The Way Black People Treat Each Other

Peter Bailey
The New Life Poet

Once again, Black History Month is fast approaching. So how does one instill in a people the importance of their history, and the ramifications of their history in relationship to their survival?
Firstly, let’s examine how Black slaves were taken from Africa. Simply put, through the threat of death Black Africans captured other Black Africans — men, women and children and sold them to Europeans. The ‘sellers’ were thugs, pimps, killers and thieves. Anyone who could make a “beast of burden out of another human being is the worst kind of thief.
The Blacks who sold us were the original Black gangsters, with the same mentality as the Black gangsters we have in our midst today. Now the question becomes: “What are the Black descendants of slavery supposed to think of the [Black] people who sold them?
The only thing I can see is to evolve into a better people than those who sold us and those who bought us.
Having said that, let’s use an example. In spite of their horrific history, Jewish people have used that dubious period of their existence to strengthen themselves, thereby ensuring their [peoples] survival.
However, it appears that given our own history of slavery and repression, Black people care little about ours, and would rather forget it, in spite of its horrific nature and its long-term historical impact.
Black people in Montreal do not seem to like each other; they do not cooperate with each other, they do not respect each other, in some cases including their own families, and the elderly. They do not support each other, even their artists.
But it was not always that way.
Until the mid-1980s it was almost unheard of that a Black person killed anyone, let alone another Black person. During this time period, a series of things occurred that would forever change the way Black people interacted with each other. New Black immigrants arrived fro very violent countries and brought their violence and lack of respect for human life with them. All of this helped contaminate the Black youth who were here.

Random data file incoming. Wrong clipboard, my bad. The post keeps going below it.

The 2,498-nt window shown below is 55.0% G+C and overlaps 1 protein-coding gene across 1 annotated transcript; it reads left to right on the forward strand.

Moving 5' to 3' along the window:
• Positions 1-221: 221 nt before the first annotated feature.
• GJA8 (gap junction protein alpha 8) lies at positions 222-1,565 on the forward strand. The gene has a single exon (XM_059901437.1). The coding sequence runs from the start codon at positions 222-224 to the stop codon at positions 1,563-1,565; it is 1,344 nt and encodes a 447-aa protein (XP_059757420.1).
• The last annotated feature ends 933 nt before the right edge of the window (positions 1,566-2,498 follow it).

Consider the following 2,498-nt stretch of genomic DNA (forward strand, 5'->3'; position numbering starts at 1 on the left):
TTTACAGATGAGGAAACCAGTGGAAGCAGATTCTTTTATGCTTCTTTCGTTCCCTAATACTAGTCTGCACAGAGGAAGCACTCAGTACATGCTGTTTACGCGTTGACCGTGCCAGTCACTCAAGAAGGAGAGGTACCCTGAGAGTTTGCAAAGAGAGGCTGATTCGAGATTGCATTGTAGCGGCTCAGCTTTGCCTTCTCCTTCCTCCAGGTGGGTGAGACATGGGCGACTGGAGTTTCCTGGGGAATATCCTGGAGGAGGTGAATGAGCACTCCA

Unemployment was rampant; thugs, drugs and guns took over.
After 300 years of hellish slavery at the hands of white people, why is it that we learned little or nothing in regard to how we treat each other?
As descendants of slaves we are still regarded as some sort (a species) of inferior creatures, not just by Europeans, but also by each other and every other race of people on Earth. It is as if we are deserving of nothing but misery.
Moreover, one of the main reasons the world looks at us this way is because of how we treat each other.
No matter how well educated we are, no matter how much our contributions to society, no matter how good we are as human beings, even if we become the president of the United States they will always think of us the same way. Perhaps we can do nothing about that.
However, we can do something about the way we treat each other.
Nothing good will come to us until we learn to treat each other better.

Peter Bailey is a local poet and commentator from Nova Scotia.